Turning 50: the Pollys Club in Marrickville. Photo: supplied

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The Pollys Club, Australia’s oldest continuing gay and lesbian social group, will celebrate the 50th anniversary of its founding this year.

Founded in July 1964, the club has about 600 members and remains involved in a number of initiatives in the gay and lesbian community, including the hosting of fundraisers and social events. The club estimates it has raised more than $150,000 since its inception.

This year Pollys will celebrate by entering a float in the much-younger Mardi Gras parade (which turns 36 this year), and hosting a celebratory dinner.

“When it first started it was quite a unique thing to have and even now it’s still quite a unique thing,” said John Bransby, Pollys Club president.

“A lot of people come from all over to come to the dances.”

Mayor of Marrickville Jo Haylen said she was “hugely proud” that her local government area is the home to Australia’s oldest gay and lesbian social group.

“Council appreciates that diversity brings benefits to everyone in our community,” she said.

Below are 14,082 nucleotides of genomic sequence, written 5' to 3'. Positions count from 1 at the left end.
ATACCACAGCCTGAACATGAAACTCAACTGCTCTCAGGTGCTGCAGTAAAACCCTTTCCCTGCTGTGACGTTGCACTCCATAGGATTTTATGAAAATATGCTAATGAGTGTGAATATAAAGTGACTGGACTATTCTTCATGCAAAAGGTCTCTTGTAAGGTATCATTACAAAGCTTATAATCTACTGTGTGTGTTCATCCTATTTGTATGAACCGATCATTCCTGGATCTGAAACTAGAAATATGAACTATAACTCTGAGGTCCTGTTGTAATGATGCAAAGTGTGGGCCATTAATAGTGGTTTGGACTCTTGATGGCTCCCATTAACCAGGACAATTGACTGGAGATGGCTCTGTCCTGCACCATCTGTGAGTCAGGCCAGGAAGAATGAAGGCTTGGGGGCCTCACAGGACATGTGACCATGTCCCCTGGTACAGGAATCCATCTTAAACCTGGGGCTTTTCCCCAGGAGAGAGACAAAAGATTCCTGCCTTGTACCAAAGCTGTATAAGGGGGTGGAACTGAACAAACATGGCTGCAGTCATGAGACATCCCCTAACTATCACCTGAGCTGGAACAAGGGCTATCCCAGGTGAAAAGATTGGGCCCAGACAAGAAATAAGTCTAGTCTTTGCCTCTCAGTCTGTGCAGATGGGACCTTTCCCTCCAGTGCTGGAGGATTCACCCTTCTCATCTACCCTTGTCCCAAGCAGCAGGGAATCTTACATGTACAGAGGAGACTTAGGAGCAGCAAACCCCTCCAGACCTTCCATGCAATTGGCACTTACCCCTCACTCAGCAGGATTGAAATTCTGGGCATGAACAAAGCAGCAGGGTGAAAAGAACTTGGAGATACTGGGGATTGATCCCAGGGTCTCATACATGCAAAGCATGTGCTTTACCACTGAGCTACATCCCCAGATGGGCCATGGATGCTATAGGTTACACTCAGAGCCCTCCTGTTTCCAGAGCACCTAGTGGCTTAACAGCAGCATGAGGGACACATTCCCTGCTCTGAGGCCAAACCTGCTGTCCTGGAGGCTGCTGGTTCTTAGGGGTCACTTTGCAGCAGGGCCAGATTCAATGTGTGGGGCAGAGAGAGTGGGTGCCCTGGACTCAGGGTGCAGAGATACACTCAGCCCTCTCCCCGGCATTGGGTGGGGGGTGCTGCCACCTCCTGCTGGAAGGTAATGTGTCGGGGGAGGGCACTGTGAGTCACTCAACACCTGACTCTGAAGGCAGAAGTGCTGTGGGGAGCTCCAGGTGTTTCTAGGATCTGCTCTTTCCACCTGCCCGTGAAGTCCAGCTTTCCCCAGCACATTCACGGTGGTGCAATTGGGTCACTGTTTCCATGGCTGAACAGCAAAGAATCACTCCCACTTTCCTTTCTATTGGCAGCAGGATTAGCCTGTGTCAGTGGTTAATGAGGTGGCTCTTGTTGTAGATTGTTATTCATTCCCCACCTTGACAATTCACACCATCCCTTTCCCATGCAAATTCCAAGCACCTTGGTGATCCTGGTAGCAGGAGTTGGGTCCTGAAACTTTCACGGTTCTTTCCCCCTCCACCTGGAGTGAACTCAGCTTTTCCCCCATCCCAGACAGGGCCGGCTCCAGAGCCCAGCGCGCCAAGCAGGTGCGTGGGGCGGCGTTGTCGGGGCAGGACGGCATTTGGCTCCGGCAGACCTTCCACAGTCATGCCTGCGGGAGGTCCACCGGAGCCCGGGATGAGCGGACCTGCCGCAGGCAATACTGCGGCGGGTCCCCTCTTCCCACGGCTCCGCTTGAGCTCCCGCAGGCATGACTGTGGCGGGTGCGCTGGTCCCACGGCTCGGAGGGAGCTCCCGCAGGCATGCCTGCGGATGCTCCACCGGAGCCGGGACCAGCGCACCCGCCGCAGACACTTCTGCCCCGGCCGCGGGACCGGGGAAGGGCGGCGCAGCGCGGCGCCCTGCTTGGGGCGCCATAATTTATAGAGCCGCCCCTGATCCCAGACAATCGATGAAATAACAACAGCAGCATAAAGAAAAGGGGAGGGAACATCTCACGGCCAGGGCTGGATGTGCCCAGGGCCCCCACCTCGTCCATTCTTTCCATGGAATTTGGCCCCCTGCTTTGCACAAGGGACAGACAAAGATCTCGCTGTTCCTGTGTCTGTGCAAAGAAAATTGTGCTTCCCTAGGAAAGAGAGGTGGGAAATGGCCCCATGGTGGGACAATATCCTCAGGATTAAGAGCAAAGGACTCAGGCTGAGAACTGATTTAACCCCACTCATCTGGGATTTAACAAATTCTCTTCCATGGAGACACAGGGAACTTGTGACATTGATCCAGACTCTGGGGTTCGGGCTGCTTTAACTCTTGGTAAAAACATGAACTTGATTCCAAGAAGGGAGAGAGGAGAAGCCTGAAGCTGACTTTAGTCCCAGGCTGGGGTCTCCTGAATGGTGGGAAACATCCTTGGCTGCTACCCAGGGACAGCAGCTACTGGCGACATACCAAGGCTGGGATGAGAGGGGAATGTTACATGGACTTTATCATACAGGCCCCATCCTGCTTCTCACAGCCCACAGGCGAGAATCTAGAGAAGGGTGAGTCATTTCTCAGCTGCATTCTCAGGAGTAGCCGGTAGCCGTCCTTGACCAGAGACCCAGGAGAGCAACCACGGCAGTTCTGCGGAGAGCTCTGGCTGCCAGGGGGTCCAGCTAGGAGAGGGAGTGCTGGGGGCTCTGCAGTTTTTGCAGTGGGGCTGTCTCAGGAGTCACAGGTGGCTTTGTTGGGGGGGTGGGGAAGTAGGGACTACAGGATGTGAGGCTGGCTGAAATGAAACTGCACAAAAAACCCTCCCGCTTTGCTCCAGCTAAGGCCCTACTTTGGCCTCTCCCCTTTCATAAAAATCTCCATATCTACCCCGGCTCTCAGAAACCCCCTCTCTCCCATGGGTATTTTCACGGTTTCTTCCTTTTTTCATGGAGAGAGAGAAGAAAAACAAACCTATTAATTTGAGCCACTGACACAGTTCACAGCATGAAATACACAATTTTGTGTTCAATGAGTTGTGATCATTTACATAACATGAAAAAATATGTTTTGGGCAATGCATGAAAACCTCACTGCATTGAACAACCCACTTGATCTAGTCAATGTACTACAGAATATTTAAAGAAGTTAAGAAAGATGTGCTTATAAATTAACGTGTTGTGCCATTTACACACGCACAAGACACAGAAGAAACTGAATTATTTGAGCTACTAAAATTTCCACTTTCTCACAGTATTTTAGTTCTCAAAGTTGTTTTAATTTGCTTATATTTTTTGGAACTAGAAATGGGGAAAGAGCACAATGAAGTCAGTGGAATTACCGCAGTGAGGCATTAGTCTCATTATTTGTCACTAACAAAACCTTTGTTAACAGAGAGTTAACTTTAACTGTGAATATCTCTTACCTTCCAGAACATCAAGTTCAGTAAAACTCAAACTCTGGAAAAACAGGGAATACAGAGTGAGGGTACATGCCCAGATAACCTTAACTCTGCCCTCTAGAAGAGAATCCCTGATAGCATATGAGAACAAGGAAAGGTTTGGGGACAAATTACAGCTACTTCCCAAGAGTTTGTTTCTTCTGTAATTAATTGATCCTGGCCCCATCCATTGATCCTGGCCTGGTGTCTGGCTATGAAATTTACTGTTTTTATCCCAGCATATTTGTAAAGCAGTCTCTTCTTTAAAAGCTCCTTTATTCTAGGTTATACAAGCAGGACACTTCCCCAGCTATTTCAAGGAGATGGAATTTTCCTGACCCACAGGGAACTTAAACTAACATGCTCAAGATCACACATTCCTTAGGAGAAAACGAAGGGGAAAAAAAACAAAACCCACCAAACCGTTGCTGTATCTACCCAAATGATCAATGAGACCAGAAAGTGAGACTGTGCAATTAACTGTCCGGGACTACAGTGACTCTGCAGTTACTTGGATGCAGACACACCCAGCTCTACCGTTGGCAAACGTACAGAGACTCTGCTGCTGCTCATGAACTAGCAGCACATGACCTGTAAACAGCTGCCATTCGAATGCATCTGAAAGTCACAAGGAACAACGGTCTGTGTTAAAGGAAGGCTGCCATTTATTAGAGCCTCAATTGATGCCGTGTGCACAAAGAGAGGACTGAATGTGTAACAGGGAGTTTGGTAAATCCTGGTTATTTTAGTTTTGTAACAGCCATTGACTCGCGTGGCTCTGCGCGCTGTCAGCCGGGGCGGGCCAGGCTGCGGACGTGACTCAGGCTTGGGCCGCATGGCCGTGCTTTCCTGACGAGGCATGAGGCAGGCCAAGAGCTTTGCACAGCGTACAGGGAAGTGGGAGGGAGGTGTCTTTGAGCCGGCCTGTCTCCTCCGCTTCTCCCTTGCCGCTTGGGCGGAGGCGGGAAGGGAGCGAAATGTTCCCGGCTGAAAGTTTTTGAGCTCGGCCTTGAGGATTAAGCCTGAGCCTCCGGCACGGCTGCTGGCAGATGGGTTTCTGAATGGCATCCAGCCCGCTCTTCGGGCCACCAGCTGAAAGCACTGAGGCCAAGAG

“I love that members of the gay and lesbian communities say that in areas like Newtown and Enmore they feel really comfortable. The existence of the Pollys Club is part of the reason for that wholehearted acceptance.”

Marrickville Council contributes funding and a truck and generator for the club to enter Mardi Gras each year. It also provides Pollys with meeting and social areas for free. The club has also received a number of grants over the years, including $3000 in 2009.

“By council helping us, we can help the wider community,” Mr Bransby said.

The theme for this year’s Mardi Gras is “kaleidoscope”, which the club has incorporated into the construction of the float.

“We’ve got what appears to be a big birthday cake, [which will be] rainbow-coloured to fit in with the theme,” said Chris Davis, who is organising the float.

“There’ll be around 25 people on the float and 25 people on the ground.”

The club is non-political, and is not actively engaged in LGBT rights activism.

“We keep away from that. We’re there to raise money to give to different charities, that’s our main purpose,” Mr Bransby said.

Initially holding events in Petersham, the club moved its headquarters to Marrickville in 2000, where it has remained since.